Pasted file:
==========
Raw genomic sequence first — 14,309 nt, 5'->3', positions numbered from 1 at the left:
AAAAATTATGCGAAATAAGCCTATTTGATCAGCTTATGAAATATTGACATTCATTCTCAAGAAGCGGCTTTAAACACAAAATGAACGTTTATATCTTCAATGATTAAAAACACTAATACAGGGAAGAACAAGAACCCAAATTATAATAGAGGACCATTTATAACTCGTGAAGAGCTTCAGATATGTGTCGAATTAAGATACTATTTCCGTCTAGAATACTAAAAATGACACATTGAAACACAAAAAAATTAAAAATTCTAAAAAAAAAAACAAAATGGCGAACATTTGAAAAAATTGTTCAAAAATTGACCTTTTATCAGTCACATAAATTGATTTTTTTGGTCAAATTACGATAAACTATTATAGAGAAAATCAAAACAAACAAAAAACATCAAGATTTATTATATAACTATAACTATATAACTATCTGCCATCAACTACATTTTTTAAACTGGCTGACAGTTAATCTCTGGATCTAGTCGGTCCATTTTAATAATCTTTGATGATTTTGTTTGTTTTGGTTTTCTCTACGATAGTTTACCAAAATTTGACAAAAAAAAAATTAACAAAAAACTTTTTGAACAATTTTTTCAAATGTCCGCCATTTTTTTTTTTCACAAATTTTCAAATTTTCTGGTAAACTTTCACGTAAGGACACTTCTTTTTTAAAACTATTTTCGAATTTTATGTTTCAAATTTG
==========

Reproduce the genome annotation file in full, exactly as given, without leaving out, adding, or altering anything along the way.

Raw genomic sequence first — 14,309 nt, 5'->3', positions numbered from 1 at the left:
AAAAATTATGCGAAATAAGCCTATTTGATCAGCTTATGAAATATTGACATTCATTCTCAAGAAGCGGCTTTAAACACAAAATGAACGTTTATATCTTCAATGATTAAAAACACTAATACAGGGAAGAACAAGAACCCAAATTATAATAGAGGACCATTTATAACTCGTGAAGAGCTTCAGATATGTGTCGAATTAAGATACTATTTCCGTCTAGAATACTAAAAATGACACATTGAAACACAAAAAAATTAAAAATTCTAAAAAAAAAAACAAAATGGCGAACATTTGAAAAAATTGTTCAAAAATTGACCTTTTATCAGTCACATAAATTGATTTTTTTGGTCAAATTACGATAAACTATTATAGAGAAAATCAAAACAAACAAAAAACATCAAGATTTATTATATAACTATAACTATATAACTATCTGCCATCAACTACATTTTTTAAACTGGCTGACAGTTAATCTCTGGATCTAGTCGGTCCATTTTAATAATCTTTGATGATTTTGTTTGTTTTGGTTTTCTCTACGATAGTTTACCAAAATTTGACAAAAAAAAAATTAACAAAAAACTTTTTGAACAATTTTTTCAAATGTCCGCCATTTTTTTTTTTCACAAATTTTCAAATTTTCTGGTAAACTTTCACGTAAGGACACTTCTTTTTTAAAACTATTTTCGAATTTTATGTTTCAAATTTG